Ashita no Joe‘s animation

Part of what makes Ashita no Joe so amazing, then, is that it was able to maintain such a high level, especially in terms of animation, under such difficult conditions. Certainly, it is not absolutely consistent, as many episodes in the second half barely move; but those that do exhibit some of the greatest animation of the decade that just opened. Beyond surface-level descriptions of the gekiga’s style “roughness”, the show paved the way for a considerable sense of realism within the bounds of TV animation. It was possible thanks to the staff’s talent and efforts, but also by the then-unprecedented use of reference, as the animators practiced boxing in the studio and attended matches and training in a gym whose owner was a friend of Kanayama’s [59].

But, before going into that, any discussion of Joe’s animation must go through a necessary step: a comparison between the styles of its three animation directors. Indeed, despite the controlling nature of its director, Joe initially changes drawing styles from episode to episode, allowing for a variety which has always been part of its charm. The differences between Akio Sugino, Akihiro Kanayama and Shingo Araki’s approaches is also a good way to show that the gekiga style is not monolithic, but welcomed many variations.

First is Sugino, the main character designer and the one behind Joe. As discussed above, in terms of general body shape and structure, Sugino’s designs are remarkably simple. But this does not mean he had no sense for detail: among the three animation directors, Sugino was the one who most systematically implemented anatomical details and shading – particularly tri-tone shading, one of the characteristics of his style. In terms of drawings, his Joe is perhaps the most “good-looking” – he doesn’t look brutal or uncouth, but is first and foremost cool.

In terms of animation, Sugino’s work is characterized by four elements. The first two, which I already discussed, are unpredictable spacings and dynamic posings. But what’s interesting compared to Sabu to Ichi is the timing: Sugino (and Kanayama as well) would encourage fluid animation on 2s. The most famous instance is episode 1, amazing all throughout, said to have used 7,000 frames whereas the standard at the time was rather around 4,000 [60]. To get into more detail, it allowed for a considerable attention to detail and realism: for instance, in the sequence below, note not just how fluid the cycles are, but how Aoyama’s hair follows the movements of his body and his eyes never lose his opponent’s fists. Not only is it “realistic” and detailed, it shows Aoyama’s technical superiority without any other explanation needed. This is the kind of thing few TV animators in 1970 would have bothered to do.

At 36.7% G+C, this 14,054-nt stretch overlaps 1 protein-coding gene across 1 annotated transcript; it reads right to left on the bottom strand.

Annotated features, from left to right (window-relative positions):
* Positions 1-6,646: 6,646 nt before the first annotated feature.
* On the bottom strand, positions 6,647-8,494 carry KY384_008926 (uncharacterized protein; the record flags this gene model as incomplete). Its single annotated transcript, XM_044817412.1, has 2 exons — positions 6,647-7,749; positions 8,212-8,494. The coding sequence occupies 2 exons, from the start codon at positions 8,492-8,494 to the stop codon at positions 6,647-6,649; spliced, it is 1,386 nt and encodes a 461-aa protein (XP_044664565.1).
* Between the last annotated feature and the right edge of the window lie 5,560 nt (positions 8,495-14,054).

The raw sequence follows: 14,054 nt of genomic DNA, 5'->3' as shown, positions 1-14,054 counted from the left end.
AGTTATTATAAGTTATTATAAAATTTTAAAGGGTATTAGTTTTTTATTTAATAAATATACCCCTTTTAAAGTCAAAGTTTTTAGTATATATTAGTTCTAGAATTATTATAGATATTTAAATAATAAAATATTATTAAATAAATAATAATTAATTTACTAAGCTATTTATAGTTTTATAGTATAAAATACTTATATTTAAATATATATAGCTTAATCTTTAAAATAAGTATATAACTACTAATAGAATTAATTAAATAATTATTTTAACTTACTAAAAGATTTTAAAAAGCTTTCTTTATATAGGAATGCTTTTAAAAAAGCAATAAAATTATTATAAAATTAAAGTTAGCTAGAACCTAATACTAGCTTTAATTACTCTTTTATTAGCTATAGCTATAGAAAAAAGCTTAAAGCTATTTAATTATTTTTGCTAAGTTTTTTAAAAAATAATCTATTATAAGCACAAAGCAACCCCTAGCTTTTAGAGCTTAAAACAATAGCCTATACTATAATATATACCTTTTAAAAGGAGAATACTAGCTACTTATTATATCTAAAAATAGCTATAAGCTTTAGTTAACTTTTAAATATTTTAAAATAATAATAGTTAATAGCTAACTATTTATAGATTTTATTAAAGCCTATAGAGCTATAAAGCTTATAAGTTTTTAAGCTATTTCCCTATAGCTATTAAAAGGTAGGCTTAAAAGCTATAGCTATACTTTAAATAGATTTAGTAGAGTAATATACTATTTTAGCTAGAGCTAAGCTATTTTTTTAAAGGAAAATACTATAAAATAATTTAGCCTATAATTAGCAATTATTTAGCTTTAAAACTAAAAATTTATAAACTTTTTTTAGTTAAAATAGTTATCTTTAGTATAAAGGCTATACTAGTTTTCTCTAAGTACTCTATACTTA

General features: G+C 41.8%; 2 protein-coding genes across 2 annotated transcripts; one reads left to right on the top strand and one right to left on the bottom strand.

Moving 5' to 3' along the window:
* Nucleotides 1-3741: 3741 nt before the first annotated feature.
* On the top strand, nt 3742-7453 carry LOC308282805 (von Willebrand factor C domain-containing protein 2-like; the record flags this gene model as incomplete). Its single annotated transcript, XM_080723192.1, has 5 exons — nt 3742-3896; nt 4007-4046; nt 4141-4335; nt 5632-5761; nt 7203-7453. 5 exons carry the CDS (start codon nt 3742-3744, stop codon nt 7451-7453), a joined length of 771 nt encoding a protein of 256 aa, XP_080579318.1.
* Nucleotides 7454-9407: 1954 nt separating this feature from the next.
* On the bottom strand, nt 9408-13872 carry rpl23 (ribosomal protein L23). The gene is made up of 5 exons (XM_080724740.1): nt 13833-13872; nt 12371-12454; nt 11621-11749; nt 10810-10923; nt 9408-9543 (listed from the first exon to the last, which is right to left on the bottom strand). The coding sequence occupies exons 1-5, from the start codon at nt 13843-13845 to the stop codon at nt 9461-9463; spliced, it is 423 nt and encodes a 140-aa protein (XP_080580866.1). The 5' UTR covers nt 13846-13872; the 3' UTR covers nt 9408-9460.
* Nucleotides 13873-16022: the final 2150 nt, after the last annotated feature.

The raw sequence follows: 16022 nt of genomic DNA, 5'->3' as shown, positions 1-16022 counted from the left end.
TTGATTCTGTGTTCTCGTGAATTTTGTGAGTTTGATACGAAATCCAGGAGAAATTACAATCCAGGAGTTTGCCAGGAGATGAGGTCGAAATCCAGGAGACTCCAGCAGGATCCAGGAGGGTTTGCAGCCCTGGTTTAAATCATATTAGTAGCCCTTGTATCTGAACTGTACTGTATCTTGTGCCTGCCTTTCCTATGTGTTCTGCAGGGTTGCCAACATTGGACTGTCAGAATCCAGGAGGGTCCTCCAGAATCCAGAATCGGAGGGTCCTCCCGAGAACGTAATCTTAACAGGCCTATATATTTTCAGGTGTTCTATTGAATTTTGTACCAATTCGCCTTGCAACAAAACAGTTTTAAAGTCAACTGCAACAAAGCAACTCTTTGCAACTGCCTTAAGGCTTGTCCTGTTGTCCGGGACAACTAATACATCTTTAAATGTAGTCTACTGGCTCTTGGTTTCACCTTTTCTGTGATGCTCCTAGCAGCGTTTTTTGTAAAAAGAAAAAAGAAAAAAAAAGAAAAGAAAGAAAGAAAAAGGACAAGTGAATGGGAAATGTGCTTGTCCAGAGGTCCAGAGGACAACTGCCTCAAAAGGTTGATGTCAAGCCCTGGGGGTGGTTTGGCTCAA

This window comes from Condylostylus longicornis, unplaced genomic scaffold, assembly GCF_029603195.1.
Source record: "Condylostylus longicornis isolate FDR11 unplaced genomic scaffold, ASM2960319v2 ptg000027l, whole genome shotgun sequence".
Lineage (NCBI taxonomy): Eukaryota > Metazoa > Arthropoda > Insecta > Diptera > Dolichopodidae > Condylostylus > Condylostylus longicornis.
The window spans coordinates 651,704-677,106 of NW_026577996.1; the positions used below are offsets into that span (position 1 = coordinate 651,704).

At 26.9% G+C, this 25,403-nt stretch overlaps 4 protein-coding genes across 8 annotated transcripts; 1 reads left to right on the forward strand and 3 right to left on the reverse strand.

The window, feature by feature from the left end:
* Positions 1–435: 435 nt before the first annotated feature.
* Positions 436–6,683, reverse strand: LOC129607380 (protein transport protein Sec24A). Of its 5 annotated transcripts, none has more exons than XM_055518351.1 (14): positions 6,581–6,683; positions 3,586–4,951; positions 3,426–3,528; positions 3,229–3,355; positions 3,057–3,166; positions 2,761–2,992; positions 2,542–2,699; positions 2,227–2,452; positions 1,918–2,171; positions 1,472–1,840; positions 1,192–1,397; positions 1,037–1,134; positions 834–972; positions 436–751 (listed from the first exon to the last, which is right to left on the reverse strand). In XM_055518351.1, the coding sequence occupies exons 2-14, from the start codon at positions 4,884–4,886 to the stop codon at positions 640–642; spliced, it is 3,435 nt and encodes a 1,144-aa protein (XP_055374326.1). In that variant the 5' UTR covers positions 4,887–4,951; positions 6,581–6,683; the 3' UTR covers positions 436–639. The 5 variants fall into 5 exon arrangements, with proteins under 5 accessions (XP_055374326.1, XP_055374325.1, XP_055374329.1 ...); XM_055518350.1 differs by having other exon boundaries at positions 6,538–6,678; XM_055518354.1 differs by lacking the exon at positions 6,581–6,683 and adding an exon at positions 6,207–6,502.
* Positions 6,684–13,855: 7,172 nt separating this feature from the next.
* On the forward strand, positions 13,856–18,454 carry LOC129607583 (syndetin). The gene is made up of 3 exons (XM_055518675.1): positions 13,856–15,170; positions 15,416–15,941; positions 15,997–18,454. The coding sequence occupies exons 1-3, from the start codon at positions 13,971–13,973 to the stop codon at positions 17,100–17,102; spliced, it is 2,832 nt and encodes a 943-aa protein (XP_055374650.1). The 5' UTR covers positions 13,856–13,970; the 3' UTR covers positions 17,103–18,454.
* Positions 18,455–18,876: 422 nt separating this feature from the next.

Then, the final main feature of Sugino’s movement is its elasticity. It follows from the other three, as dynamic spacings and posing complement fluid timings to create a unique “bouncy” kind of motion. Sugino’s characters are tense and full of energy, an energy that only waits to be released in flashes of movement. This was a great fit for the show, adapted to both the comedy and fight scenes.

Next is Akihiro Kanayama. His Joe is said to be closest to the manga, and is also relatively close to Sugino’s. However, eyes are smaller and more square, features slightly less round (especially the jaw), and there is generally less detail, particularly on the hair. Kanayama’s Joe thus tends to look meaner, which certainly fits his character in the early episodes. While he wouldn’t hesitate to use thick linework on fight scenes, Kanayama also favored thinner outlines on characters, and under his supervision, Joe looks smaller and more brawny than under Sugino’s. A cause of this was that he was less “efficient” than Sugino, detailing the shape of fingers or the folds of fabric to make the drawings more realistic.

Kanayama’s animation is fairly different from Sugino’s. At first glance, it seems less elaborate but in fact relies on different principles to reach a similar result: realism and tension. In Kanayama’s episodes, animation is far more modulated, often switching between 3s and 2s and sometimes 1s. This allows it to maintain the same degree of detail in the motion, but there’s often a certain stiffness to it that has nothing to do with Sugino’s elasticity. Punches often feel sudden and brutal, as the timing suddenly changes for a few frames when the impact arrives.

However, Kanayama had a special technique to compensate for the occasional stiffness: smears. Probably in close collaboration with the cel painting staff, he would sometimes erase the outlines of characters and objects or transform them into speedlines and completely deform shapes to create motion blur. This unique technique is extremely expressive and creates an unparalleled sense of speed that both Sugino and Araki would quickly integrate into their own vocabulary.